25 October 2018

Researchers at Radboudumc have discovered a new neural pathway in the human brain by using various imaging techniques. This discovery may have an impact on the treatment of facial pain and other issues.

In 2016, researcher Dylan Henssen of the Anatomy and Neurosurgery division at Radboudumc and his colleagues wrote an article in which they revealed the potential existence of this neural pathway for the first time. This was based on their research with patients suffering from facial pain. Upon stimulating specific areas of the brain, they realized that there had to be a neural connection that branched off to the left as well as the right. However, no one had ever identified or described this connection before.
Henssen: “We came upon this idea because we were noticing that some patients with nerve pain responded more poorly to treatment in the brain than others. We didn’t find anything about it in the literature on the human brain, but we did discover that this type of left-right branching had already been described for various types of animals, including mice, rats, frogs, and different ape species. That served as the impetus for us to continue searching for the possibility of a similar branching in the human brain.”

Driving right past it

Using powerful MRI scanners and special microscopic research methods, they succeeded in verifying the existence of the new neural pathway in deceased human beings. This neural pathway branches off from the facial nerve - a nerve which originates in the brainstem. “That is the nerve which may cause issues for those suffering from facial pain,” says Henssen. “By scanning the brainstems of the deceased and then conducting research using the microscope, we saw that, in contrast to the anticipated single split, the nerve actually branched off in two directions.”
The reason why researchers had not noticed this previously was primarily because Henssen and his colleagues used a unique microscopy technique which assisted them in imaging and understanding the structure of the brain better. This technique, called polarized light imaging (PLI), uses polarized light to display patterns in brain tissue that cannot be detected with standard microscopes.

Unique discovery

PLI was developed in the German city of Jülich. The Anatomy division at Radboudumc is the only department in the Netherlands that has PLI at its disposal, because the Van Cappellen-Van Walsum research group collaborated with Oxford, where PLI had already been in use for some time. Henssen became skilled in applying the technique in Jülich and along with the German research team, the Nijmegen researchers have now arrived at this conclusion.
Henssen: “This really is a special discovery, because it has actually been about a hundred years since a truly new neural pathway was found in the human brain. But also because I hope that this discovery will usher in better treatment options for those suffering from facial pain.” Henssen is still very cautious when raising that last point: “We are currently conducting follow-up experiments, but I cannot say much about the results at this point in time. Pain is not high on the scientific or political agenda, but it is slowly attracting more and more attention, fortunately.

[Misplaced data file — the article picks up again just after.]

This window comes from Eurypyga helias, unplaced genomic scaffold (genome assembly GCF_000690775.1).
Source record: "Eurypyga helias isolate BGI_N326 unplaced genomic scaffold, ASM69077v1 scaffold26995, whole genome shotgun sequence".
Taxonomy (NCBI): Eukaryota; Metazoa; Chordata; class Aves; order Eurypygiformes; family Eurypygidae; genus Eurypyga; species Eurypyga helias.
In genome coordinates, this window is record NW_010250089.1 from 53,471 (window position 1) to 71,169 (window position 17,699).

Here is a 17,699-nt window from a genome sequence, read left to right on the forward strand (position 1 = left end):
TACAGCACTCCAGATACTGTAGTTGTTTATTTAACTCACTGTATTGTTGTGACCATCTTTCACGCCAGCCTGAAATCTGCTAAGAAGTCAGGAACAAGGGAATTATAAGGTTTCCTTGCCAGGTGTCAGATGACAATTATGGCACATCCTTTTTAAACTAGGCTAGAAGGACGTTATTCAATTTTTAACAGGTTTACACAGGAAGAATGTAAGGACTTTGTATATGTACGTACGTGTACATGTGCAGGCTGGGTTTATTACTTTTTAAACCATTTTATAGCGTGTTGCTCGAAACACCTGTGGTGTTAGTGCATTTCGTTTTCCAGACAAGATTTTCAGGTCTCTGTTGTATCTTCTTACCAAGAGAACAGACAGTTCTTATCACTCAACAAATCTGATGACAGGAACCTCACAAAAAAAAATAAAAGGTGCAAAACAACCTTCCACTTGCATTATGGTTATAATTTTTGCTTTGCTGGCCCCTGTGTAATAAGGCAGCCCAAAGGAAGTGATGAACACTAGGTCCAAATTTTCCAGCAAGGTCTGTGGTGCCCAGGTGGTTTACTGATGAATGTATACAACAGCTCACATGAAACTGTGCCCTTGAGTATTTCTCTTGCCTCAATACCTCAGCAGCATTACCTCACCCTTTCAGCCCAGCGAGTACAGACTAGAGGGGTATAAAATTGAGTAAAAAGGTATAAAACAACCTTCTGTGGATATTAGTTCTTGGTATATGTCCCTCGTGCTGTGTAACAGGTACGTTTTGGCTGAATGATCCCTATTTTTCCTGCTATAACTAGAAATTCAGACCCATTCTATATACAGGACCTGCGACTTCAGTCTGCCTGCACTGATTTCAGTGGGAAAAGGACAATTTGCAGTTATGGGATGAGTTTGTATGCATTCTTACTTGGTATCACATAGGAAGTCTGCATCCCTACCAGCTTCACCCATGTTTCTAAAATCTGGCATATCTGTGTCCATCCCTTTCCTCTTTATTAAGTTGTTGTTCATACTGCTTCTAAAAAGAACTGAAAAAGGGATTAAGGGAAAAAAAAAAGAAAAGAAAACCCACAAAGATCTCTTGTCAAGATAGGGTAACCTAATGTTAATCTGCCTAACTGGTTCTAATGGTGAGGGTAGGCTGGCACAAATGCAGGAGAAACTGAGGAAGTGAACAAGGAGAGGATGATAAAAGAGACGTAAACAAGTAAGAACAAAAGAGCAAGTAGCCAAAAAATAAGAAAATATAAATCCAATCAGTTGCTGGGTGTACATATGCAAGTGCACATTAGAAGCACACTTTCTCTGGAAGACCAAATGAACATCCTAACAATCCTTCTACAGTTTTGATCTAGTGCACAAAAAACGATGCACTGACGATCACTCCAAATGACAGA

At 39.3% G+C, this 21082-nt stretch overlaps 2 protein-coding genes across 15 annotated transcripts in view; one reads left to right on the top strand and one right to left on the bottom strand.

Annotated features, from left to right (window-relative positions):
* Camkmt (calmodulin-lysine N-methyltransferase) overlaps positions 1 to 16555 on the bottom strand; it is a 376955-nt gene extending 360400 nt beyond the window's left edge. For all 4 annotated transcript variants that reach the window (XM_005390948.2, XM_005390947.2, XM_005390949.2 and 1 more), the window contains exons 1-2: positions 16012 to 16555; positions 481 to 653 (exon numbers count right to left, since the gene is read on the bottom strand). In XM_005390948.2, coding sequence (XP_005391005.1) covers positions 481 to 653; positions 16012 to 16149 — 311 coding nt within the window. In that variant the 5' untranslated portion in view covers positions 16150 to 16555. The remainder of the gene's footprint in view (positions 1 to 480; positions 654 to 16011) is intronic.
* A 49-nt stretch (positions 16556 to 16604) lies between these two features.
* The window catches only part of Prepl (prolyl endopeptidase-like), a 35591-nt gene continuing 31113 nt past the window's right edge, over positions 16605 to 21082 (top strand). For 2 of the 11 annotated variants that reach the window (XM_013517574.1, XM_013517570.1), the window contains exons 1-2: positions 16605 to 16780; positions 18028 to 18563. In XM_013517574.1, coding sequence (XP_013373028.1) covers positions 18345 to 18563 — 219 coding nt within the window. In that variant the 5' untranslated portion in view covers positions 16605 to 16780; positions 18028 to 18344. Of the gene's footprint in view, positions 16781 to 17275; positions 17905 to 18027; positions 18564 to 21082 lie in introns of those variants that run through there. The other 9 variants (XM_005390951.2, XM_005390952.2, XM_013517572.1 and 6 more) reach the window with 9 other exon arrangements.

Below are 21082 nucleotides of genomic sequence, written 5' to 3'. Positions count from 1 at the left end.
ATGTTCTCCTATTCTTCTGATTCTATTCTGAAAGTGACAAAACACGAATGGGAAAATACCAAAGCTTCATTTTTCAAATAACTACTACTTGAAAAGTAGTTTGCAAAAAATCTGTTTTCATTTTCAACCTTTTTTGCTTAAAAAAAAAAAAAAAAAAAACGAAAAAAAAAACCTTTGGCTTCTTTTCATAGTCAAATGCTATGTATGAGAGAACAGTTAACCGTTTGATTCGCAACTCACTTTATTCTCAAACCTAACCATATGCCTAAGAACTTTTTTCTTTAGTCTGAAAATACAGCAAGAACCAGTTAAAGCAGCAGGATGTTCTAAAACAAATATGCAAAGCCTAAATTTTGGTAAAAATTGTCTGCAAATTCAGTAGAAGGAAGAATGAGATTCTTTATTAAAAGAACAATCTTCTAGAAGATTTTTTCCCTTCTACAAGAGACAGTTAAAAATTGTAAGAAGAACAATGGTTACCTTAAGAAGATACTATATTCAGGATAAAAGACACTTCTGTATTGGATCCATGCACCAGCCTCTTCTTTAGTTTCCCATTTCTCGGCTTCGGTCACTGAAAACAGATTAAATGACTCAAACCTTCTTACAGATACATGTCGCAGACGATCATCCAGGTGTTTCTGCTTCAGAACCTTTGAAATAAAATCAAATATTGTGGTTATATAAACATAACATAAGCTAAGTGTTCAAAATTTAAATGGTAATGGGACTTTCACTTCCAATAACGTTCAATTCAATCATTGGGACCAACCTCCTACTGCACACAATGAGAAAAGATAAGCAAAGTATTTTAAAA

Read the full article on this finding here.

Related news items


Nael Nadif Kasri appointed professor of Medical Neuroscience for Neurodevelopmental Disorders

11 April 2022 Kasri creates brain organoids to study brain development, how genetic errors lead to disorders, and what drug or therapy can help.  read more

Brain connectivity as biomarker for Parkinson's disease

24 February 2022 Changes in the dopaminergic system have been implicated in various neurological and psychiatric conditions including Parkinson’s disease. The current study is the first to enable the fMRI-based study of dopamine-specific projections in the human brain, thereby providing improved diagnostics. read more

1.5 million euro grant for research into earlier recognition of Parkinson's disease

27 October 2021 Researchers aim to improve identification of early symptoms and subtypes of Parkinson's disease with large international study read more

Gatsby Foundation donates 10 million to improve Parkinson's care UK foundation supports rigorous healthcare innovation in the Netherlands

15 August 2018 The Parkinson center for expertise receives 10 million euros from the Gatsby Foundation. Thanks to this private donation they can implement a new healthcare model that focuses on the desires and needs of people with Parkinson's disease. read more

Save the date for Radboud New Frontiers 2018: Betere zorg, netwerkzorg?

17 January 2018 After standard care, standardized care, and personalized care, network care will be care 4.0. But how exactly do you do that? Should we create new structures for it or is it just a matter of trust and ability to step back? read more

Save the date for Radboud New Frontiers 2018: Big data, better healthcare?

17 January 2018 How is big data influencing healthcare and healthcare research? How will it help us and what are the limitations? The first day of the 12th edition of the Radboud New Frontiers symposium, on 1 November 2018, will give you all the answers (and raises new questions). read more